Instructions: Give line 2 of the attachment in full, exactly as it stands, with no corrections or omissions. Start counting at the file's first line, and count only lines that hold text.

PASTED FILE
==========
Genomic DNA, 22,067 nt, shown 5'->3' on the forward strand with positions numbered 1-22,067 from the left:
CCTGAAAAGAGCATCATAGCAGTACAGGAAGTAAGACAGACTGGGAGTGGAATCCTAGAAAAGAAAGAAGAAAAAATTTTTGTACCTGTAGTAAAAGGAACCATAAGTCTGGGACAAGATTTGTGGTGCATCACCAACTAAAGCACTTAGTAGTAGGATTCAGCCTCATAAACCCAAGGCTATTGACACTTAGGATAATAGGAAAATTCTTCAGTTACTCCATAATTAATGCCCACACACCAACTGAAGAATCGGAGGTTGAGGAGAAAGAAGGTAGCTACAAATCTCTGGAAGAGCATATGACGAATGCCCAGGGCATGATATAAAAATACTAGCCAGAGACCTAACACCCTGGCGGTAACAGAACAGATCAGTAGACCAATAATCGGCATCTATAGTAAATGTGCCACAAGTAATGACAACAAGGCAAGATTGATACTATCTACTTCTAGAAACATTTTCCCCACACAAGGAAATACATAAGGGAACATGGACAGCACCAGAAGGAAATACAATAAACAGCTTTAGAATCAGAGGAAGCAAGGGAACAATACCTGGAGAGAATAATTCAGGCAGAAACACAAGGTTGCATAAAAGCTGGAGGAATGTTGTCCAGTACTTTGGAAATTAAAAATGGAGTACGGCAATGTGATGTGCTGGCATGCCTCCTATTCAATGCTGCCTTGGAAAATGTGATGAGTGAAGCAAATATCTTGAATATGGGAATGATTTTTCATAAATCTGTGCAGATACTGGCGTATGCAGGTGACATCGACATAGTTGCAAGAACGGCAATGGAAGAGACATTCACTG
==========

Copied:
CCTGAAAAGAGCATCATAGCAGTACAGGAAGTAAGACAGACTGGGAGTGGAATCCTAGAAAAGAAAGAAGAAAAAATTTTTGTACCTGTAGTAAAAGGAACCATAAGTCTGGGACAAGATTTGTGGTGCATCACCAACTAAAGCACTTAGTAGTAGGATTCAGCCTCATAAACCCAAGGCTATTGACACTTAGGATAATAGGAAAATTCTTCAGTTACTCCATAATTAATGCCCACACACCAACTGAAGAATCGGAGGTTGAGGAGAAAGAAGGTAGCTACAAATCTCTGGAAGAGCATATGACGAATGCCCAGGGCATGATATAAAAATACTAGCCAGAGACCTAACACCCTGGCGGTAACAGAACAGATCAGTAGACCAATAATCGGCATCTATAGTAAATGTGCCACAAGTAATGACAACAAGGCAAGATTGATACTATCTACTTCTAGAAACATTTTCCCCACACAAGGAAATACATAAGGGAACATGGACAGCACCAGAAGGAAATACAATAAACAGCTTTAGAATCAGAGGAAGCAAGGGAACAATACCTGGAGAGAATAATTCAGGCAGAAACACAAGGTTGCATAAAAGCTGGAGGAATGTTGTCCAGTACTTTGGAAATTAAAAATGGAGTACGGCAATGTGATGTGCTGGCATGCCTCCTATTCAATGCTGCCTTGGAAAATGTGATGAGTGAAGCAAATATCTTGAATATGGGAATGATTTTTCATAAATCTGTGCAGATACTGGCGTATGCAGGTGACATCGACATAGTTGCAAGAACGGCAATGGAAGAGACATTCACTG